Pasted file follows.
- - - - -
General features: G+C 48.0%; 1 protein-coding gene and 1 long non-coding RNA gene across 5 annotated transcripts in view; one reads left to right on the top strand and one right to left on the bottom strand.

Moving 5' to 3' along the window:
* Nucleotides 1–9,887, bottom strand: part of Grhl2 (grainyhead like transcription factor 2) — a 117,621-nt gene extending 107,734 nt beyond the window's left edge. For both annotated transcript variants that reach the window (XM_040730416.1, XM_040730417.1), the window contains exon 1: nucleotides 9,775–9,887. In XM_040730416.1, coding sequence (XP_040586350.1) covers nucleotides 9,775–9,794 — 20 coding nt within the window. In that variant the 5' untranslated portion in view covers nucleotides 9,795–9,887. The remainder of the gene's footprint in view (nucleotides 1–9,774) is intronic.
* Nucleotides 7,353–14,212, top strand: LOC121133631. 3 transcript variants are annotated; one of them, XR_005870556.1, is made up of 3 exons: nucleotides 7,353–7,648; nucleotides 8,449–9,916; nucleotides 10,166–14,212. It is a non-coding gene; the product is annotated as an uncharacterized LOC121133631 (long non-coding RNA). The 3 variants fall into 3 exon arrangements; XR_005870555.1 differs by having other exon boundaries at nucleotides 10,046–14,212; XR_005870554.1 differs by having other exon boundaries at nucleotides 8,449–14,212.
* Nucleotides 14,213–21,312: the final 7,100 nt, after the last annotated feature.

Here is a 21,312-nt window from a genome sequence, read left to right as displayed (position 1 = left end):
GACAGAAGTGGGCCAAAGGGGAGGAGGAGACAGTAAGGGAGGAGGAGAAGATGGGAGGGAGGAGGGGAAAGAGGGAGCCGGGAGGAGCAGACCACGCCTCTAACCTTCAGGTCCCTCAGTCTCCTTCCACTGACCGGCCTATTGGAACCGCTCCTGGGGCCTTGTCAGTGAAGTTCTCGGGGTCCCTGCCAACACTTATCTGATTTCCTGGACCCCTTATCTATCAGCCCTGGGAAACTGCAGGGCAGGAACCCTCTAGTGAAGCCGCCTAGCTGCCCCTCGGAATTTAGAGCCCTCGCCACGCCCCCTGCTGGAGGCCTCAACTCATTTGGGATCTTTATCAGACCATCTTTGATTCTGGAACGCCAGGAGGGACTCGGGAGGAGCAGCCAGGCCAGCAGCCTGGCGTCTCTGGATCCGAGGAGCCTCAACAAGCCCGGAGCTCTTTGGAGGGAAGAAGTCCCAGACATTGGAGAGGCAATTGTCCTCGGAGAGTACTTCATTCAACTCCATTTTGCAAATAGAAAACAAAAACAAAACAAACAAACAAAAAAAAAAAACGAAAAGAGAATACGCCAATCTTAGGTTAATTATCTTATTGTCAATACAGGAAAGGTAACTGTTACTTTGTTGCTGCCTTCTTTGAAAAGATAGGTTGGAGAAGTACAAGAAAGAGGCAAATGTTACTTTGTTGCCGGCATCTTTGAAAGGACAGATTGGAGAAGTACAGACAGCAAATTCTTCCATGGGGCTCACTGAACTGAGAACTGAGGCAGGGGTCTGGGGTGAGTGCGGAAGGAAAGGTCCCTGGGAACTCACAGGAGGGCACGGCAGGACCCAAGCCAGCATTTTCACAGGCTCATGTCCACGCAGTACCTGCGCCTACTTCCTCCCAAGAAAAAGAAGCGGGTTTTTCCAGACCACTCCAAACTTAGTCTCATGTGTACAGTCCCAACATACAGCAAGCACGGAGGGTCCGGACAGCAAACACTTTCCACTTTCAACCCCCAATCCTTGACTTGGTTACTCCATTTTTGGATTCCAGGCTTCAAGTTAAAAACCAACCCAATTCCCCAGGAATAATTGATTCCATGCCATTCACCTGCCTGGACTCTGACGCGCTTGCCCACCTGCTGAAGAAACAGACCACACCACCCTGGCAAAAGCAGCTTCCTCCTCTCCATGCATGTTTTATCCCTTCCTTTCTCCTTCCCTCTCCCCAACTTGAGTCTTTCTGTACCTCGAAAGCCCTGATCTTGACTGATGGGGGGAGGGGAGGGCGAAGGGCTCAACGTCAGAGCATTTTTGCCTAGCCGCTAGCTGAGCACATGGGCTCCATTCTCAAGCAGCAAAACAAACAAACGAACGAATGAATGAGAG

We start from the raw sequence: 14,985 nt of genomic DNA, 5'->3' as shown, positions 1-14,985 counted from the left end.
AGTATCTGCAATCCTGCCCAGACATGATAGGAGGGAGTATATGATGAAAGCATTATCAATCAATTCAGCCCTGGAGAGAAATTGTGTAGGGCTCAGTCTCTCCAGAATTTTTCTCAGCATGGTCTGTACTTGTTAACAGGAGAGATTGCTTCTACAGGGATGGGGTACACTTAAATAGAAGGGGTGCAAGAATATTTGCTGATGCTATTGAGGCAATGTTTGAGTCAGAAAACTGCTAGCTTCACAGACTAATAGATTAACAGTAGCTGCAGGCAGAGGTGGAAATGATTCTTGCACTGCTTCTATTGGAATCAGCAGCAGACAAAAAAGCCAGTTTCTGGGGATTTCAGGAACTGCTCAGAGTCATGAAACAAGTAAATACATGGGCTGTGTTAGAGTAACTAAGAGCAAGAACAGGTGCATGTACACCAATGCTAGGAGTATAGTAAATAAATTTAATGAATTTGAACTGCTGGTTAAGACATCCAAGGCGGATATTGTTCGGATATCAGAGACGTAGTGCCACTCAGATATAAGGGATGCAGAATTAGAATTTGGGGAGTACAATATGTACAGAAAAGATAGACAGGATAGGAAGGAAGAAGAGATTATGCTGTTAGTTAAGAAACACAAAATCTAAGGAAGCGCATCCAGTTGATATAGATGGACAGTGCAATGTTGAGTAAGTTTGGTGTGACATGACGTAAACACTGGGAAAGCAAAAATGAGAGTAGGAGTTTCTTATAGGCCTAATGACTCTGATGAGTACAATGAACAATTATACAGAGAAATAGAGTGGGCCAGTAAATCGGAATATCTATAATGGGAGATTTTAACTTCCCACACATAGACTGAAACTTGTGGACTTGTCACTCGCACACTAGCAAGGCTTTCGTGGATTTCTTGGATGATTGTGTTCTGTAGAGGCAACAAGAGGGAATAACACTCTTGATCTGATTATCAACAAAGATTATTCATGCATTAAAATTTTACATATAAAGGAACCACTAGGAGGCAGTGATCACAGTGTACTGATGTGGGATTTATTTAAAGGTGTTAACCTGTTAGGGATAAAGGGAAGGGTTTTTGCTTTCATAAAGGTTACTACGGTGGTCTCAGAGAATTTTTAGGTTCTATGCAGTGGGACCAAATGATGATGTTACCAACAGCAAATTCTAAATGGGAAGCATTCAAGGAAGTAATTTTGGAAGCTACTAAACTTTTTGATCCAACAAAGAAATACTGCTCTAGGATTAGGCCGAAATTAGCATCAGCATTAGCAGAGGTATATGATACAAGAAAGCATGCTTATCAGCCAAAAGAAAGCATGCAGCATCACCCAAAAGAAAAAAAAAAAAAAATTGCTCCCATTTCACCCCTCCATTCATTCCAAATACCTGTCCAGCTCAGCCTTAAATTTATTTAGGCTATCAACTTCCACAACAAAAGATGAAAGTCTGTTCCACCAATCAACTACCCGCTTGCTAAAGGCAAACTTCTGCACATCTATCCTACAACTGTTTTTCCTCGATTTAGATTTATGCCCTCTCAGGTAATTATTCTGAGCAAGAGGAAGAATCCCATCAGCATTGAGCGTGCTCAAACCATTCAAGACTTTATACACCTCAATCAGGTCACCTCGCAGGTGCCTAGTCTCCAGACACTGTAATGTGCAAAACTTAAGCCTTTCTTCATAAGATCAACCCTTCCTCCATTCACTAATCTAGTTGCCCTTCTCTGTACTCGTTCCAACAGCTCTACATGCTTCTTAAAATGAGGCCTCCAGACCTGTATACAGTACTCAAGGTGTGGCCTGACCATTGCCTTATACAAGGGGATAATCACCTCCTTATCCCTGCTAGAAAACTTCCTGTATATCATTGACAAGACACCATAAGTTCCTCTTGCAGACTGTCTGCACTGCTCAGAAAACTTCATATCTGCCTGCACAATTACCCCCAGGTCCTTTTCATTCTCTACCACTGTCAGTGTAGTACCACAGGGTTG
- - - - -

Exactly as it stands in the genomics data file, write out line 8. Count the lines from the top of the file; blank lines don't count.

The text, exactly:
We start from the raw sequence: 14,985 nt of genomic DNA, 5'->3' as shown, positions 1-14,985 counted from the left end.